Parents have a number of reasons for making gifts to children. First, a parent should have sufficient resources for retirement and for long-term care needs before making substantial gifts. Once you have acquired a reasonable level of security, you might consider making gifts to children.
Your gifts to children will enable two types of education. First, your children will have the ability to learn to manage and hopefully invest the gifts to start building their estate. In addition, you will be able to understand better how a child will manage or use the gift property.
Finally, if you have a larger estate, the use of annual gift exclusions can be a very good strategy to save potential future estate taxes.
There are Seven Different Ways That Gifts Can be Made to Children.
1. Cash Gifts:
You can simply write a check to children. Some parents give an amount up to the annual gift exclusion ($14,000 per child, per parent in 2017 and larger amounts in future years). This is a very easy and convenient way to make a gift.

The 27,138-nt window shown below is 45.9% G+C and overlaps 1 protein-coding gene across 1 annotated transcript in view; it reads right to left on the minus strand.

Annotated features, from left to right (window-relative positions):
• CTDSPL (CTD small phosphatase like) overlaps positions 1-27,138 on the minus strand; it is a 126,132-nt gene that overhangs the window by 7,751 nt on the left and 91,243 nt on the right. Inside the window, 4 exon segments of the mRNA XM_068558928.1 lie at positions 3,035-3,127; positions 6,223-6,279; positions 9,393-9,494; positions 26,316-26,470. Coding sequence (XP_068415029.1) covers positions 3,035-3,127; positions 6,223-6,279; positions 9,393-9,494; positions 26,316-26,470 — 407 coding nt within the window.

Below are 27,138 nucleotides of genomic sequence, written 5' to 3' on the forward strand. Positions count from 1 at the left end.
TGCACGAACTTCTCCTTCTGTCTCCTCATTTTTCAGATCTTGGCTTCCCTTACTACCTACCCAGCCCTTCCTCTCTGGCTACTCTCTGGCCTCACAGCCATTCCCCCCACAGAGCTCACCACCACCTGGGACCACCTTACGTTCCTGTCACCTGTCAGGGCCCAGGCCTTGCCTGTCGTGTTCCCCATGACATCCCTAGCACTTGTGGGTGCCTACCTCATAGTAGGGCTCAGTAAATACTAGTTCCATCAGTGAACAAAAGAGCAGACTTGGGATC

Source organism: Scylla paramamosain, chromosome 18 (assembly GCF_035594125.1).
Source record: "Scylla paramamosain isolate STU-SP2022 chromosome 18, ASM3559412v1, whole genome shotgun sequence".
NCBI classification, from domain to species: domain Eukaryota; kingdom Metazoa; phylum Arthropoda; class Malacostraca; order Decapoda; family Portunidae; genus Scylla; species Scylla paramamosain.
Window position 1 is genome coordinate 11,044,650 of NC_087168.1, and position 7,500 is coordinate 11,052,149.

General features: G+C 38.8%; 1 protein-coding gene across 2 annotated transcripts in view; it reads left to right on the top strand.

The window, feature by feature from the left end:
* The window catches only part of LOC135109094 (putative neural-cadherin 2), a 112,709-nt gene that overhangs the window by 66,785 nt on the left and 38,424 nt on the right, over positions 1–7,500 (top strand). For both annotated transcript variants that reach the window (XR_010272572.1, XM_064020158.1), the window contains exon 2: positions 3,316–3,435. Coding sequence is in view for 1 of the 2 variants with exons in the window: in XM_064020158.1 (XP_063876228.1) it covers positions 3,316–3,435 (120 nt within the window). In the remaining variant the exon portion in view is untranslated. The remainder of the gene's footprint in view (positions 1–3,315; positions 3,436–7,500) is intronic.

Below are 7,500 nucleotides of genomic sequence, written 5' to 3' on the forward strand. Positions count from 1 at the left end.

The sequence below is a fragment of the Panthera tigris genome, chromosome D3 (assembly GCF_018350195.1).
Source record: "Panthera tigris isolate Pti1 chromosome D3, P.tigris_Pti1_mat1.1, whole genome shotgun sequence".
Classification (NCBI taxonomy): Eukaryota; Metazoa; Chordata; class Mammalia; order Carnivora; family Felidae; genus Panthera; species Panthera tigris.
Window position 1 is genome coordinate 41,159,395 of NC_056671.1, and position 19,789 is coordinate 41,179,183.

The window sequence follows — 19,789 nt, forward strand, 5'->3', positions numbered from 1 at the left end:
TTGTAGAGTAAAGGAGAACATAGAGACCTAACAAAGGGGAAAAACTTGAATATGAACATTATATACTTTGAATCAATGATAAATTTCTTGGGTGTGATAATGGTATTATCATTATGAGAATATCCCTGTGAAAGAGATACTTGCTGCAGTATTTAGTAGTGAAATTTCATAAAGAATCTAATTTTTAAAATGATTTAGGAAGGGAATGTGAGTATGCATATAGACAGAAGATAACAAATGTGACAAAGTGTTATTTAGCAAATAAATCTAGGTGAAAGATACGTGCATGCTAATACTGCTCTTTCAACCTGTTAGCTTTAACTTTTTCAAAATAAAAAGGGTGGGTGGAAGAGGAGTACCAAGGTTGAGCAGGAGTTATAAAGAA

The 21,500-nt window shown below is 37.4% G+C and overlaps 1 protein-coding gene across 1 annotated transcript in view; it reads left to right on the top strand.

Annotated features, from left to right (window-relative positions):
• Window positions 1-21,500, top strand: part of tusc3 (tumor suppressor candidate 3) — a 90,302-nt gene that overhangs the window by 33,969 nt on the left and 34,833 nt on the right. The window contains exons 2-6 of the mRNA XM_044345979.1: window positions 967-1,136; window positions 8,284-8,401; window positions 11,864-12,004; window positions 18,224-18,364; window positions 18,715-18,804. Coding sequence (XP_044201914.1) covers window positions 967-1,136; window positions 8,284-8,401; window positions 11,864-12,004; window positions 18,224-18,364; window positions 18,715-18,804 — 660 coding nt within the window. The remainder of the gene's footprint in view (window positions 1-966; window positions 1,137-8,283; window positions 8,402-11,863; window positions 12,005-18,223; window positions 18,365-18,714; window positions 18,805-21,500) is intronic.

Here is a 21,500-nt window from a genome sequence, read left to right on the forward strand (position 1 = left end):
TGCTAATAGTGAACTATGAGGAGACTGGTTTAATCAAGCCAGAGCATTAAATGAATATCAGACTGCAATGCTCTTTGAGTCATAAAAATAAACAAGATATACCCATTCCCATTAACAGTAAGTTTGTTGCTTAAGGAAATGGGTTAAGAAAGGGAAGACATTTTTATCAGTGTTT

However, there are some concerns about cash gifts that you should understand. When gifts to children are in cash, they are quite frequently spent rather than being invested. If the regular gifts are made over a period of years, it may encourage your children to live at a higher than normal lifestyle. In many cases the child will benefit more from a gift of a property investment, rather than a gift of cash.
2. Stock Gifts: